How to Stop Your Cat from Being Hostile to Others?

Try to avoid overwhelming them with attention. Don’t corner them in any manner or handle them in a way that can be stressful to a shy or terrified cat. Ignoring her and allowing her to dictate the pace of interaction may be beneficial.

Disciplining cats does not work, even if it’s just locking them in a bathroom. It generally makes the cat more aggressive, so suggestions to spray with water, etc., are unlikely to be effective. 

If a cat is afraid of strangers in your home, aside from simply giving it time, you can create a bond with the stranger by letting visitors offer the cat some treats. Keep the snacks in a pretty jar or near the front door. When your friends arrive, have them grab a snack and present it to him as an offering. It will establish a link between people and rewards.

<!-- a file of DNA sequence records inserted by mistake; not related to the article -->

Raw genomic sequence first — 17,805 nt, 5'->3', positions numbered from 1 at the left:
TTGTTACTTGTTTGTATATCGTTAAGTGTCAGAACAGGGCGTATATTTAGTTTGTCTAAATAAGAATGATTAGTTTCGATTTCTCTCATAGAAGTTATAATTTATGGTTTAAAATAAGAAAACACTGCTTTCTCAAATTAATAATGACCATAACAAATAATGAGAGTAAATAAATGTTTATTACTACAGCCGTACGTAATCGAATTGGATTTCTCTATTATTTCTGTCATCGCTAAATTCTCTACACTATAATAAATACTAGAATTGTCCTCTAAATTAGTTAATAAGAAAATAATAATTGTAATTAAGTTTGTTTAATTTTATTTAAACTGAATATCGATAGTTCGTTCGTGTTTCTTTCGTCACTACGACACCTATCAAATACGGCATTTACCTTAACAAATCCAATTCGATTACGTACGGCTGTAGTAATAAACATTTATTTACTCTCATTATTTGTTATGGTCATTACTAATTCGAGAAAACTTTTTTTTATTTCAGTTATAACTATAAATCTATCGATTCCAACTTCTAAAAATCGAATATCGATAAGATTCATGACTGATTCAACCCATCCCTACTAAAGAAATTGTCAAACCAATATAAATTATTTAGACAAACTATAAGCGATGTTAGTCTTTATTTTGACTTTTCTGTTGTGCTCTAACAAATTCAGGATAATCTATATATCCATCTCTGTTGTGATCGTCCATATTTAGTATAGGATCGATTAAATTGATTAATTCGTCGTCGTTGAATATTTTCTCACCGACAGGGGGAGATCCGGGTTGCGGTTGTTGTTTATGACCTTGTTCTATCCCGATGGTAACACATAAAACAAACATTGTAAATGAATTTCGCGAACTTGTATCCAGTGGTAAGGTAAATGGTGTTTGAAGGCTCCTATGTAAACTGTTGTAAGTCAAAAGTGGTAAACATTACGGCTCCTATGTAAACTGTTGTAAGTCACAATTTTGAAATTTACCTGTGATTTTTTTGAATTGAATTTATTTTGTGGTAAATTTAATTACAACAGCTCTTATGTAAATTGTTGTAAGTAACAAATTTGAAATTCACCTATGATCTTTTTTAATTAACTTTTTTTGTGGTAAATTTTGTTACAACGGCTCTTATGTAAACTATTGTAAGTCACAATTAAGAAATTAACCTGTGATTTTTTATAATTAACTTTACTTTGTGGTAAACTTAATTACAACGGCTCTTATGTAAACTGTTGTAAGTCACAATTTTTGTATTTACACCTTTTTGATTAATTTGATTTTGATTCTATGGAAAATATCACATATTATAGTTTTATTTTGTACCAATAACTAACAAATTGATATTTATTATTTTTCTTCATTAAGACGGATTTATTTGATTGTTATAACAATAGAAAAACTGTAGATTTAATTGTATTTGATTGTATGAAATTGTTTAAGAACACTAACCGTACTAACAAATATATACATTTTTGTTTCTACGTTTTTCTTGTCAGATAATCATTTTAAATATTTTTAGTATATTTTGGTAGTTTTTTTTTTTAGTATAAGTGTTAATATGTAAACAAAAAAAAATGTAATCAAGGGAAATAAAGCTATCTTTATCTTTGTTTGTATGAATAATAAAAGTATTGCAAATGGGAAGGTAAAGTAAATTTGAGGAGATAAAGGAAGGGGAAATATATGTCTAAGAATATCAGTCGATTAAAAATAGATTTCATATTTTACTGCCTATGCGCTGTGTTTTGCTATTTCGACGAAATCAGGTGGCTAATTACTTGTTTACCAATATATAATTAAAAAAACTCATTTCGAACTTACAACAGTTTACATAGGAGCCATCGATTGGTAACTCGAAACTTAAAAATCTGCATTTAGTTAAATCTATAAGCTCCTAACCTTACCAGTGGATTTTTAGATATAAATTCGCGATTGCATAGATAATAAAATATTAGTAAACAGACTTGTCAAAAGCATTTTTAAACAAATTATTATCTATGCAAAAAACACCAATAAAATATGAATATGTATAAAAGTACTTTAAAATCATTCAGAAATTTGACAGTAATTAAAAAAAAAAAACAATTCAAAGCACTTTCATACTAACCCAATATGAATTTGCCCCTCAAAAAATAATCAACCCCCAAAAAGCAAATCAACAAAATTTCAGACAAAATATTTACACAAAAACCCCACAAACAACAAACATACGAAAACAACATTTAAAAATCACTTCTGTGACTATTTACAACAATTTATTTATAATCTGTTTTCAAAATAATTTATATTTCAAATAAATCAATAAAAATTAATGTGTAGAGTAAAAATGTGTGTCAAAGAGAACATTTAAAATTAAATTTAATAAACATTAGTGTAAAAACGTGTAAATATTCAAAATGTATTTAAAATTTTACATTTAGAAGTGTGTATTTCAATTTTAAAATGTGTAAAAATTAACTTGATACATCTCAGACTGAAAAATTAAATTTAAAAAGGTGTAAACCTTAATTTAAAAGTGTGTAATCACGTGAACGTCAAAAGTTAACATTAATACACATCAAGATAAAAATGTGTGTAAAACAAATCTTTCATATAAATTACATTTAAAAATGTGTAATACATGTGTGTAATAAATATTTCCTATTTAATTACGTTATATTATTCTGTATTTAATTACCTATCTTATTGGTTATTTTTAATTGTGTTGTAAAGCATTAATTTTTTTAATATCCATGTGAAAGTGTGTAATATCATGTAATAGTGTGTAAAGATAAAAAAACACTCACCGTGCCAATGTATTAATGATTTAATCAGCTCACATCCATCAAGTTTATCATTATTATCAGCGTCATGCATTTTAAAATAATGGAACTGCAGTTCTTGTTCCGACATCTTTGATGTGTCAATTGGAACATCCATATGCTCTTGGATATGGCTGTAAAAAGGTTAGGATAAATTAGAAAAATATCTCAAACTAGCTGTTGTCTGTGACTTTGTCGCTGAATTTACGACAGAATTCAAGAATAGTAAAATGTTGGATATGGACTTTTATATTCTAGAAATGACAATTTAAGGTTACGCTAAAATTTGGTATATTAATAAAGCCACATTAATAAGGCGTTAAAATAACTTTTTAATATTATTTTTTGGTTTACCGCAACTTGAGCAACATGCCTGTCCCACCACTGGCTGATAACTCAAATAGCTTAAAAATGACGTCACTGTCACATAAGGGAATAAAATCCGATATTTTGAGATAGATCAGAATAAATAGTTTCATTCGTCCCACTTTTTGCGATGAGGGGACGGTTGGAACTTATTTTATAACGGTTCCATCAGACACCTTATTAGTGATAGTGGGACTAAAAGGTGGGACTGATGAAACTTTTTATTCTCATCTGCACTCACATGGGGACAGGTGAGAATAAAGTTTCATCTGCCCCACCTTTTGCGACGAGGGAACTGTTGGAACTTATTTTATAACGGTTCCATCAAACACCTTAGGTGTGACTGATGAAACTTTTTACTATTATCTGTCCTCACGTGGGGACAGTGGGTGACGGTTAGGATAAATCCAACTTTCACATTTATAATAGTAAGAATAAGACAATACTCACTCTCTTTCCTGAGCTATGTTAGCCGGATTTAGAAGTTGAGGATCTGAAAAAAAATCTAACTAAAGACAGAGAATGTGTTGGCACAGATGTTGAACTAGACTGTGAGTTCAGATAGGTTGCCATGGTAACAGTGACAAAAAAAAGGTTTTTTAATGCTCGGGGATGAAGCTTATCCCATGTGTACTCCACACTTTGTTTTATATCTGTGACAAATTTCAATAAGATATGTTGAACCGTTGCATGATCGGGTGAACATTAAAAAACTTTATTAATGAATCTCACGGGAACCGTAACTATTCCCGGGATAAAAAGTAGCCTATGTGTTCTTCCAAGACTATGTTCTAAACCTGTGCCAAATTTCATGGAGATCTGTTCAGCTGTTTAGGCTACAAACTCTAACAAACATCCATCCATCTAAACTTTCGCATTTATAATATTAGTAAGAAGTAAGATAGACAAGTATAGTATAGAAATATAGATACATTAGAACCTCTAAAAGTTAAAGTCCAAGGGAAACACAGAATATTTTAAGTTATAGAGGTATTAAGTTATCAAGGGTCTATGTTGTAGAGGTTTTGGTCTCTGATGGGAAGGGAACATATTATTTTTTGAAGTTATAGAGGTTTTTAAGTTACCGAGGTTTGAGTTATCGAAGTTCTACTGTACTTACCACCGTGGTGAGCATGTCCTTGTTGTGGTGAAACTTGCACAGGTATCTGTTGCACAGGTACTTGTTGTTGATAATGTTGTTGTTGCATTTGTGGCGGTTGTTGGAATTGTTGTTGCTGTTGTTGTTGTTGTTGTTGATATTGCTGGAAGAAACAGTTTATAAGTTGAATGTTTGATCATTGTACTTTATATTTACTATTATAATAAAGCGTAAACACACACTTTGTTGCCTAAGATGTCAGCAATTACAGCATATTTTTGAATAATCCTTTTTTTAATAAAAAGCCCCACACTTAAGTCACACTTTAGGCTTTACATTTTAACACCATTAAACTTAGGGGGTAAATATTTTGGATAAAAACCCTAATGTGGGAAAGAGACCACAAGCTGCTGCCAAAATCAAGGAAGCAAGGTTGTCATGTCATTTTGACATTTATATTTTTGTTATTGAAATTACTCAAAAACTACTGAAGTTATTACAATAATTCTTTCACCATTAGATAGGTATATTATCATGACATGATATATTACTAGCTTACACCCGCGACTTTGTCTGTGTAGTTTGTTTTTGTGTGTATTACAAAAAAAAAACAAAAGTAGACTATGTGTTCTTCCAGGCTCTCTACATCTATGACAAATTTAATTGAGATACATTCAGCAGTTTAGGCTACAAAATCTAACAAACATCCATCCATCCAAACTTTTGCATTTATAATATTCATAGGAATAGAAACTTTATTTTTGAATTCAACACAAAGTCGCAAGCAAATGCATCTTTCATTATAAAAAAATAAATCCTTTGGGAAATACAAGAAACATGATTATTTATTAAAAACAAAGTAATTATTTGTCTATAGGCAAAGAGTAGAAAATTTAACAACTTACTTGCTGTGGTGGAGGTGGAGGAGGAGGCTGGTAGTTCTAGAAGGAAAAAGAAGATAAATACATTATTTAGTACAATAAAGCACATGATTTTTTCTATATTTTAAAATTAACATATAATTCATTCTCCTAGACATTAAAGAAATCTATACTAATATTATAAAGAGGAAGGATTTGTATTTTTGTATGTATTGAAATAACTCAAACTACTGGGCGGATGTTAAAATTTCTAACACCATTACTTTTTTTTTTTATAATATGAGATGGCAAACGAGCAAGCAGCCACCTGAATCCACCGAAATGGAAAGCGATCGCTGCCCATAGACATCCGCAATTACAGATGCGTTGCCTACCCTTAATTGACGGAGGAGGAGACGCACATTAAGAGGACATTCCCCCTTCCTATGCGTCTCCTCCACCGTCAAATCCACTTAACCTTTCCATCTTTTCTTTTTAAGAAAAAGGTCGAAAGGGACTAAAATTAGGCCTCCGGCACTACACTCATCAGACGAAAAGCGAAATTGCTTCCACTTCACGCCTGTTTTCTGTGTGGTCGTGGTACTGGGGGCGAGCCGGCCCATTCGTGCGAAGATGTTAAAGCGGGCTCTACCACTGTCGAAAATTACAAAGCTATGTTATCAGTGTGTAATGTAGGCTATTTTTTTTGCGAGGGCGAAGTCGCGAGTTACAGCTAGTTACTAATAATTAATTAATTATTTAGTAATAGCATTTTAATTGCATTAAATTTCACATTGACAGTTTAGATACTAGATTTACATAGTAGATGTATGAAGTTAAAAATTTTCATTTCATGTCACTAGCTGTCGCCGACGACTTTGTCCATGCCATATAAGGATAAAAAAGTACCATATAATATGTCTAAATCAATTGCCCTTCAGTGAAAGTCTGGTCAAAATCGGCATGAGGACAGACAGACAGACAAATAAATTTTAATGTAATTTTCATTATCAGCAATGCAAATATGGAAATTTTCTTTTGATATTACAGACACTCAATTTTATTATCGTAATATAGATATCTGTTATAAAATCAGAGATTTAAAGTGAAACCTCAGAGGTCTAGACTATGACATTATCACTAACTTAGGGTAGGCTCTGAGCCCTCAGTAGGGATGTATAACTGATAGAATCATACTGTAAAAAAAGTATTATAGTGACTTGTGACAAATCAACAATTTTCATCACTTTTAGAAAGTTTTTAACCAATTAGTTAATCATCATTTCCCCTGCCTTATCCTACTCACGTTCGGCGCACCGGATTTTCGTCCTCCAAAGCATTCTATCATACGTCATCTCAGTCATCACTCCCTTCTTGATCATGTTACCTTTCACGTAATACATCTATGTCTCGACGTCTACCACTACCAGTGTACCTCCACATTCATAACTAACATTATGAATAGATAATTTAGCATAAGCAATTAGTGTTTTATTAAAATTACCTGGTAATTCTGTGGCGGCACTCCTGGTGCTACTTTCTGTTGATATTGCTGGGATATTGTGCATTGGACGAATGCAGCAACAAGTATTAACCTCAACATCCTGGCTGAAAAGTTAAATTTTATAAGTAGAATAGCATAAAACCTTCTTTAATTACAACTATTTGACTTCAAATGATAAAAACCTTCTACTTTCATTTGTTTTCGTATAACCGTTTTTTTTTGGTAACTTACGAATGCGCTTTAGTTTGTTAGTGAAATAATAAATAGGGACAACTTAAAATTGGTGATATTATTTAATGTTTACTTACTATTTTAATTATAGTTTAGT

You can also try to get the aroma through the clothes of the person with whom you want your cat to be friends. That could help cats get used to them.

Your cat may be aggressive because they’re not getting enough playtime. Try to play with your cat at least twice a day. Each session may take roughly 10 to 15 minutes for them to get fatigued. The cat will be sufficiently stimulated by play and exercise to calm down. 

Get your cat some toys and give her one to play with. You can replace it if she doesn’t enjoy it after a few days/weeks. This way, the cat will have a constant supply of new toys every few weeks, which cats enjoy.

Orange cat playing on brown floor_

In some cases, a veterinarian behaviorist is your best hope for getting the assistance you require. Many offer online consultations if there isn’t one near you.

I’ve had several aggressive cats, and they’ve continually improved after some help from a behaviorist. Some were given medications to help them relax, while others became better through play and interaction.

Many behavioral issues cannot be “fixed,” but they can be considerably improved with management and, in some cases, medication to the point where they are no longer bothersome.

Additionally, look into environmental additions for your cat. Cat towers or shelves, for example, can drastically alter the behavioral dynamics of some cats.